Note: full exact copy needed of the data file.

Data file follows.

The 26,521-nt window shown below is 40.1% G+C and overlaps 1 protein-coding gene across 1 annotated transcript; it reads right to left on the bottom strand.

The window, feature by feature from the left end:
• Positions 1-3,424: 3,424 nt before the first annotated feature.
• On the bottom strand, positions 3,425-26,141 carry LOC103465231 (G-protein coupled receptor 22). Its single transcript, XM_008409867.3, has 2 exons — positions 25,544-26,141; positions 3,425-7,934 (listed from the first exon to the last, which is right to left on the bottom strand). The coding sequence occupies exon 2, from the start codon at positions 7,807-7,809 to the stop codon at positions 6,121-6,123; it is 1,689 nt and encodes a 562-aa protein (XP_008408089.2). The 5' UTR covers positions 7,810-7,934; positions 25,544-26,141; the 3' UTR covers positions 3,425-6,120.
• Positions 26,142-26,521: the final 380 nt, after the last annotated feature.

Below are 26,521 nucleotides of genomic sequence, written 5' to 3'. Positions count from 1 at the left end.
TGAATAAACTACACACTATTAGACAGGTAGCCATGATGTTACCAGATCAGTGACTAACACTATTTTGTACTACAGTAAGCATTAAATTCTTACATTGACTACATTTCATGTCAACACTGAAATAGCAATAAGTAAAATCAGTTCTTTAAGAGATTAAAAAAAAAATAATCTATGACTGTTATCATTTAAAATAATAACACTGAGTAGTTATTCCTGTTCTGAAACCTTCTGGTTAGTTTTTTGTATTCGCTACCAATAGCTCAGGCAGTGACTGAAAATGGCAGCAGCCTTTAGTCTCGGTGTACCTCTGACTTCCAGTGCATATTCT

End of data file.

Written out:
The 26,521-nt window shown below is 40.1% G+C and overlaps 1 protein-coding gene across 1 annotated transcript; it reads right to left on the bottom strand.

The window, feature by feature from the left end:
• Positions 1-3,424: 3,424 nt before the first annotated feature.
• On the bottom strand, positions 3,425-26,141 carry LOC103465231 (G-protein coupled receptor 22). Its single transcript, XM_008409867.3, has 2 exons — positions 25,544-26,141; positions 3,425-7,934 (listed from the first exon to the last, which is right to left on the bottom strand). The coding sequence occupies exon 2, from the start codon at positions 7,807-7,809 to the stop codon at positions 6,121-6,123; it is 1,689 nt and encodes a 562-aa protein (XP_008408089.2). The 5' UTR covers positions 7,810-7,934; positions 25,544-26,141; the 3' UTR covers positions 3,425-6,120.
• Positions 26,142-26,521: the final 380 nt, after the last annotated feature.

Below are 26,521 nucleotides of genomic sequence, written 5' to 3'. Positions count from 1 at the left end.
TGAATAAACTACACACTATTAGACAGGTAGCCATGATGTTACCAGATCAGTGACTAACACTATTTTGTACTACAGTAAGCATTAAATTCTTACATTGACTACATTTCATGTCAACACTGAAATAGCAATAAGTAAAATCAGTTCTTTAAGAGATTAAAAAAAAAATAATCTATGACTGTTATCATTTAAAATAATAACACTGAGTAGTTATTCCTGTTCTGAAACCTTCTGGTTAGTTTTTTGTATTCGCTACCAATAGCTCAGGCAGTGACTGAAAATGGCAGCAGCCTTTAGTCTCGGTGTACCTCTGACTTCCAGTGCATATTCT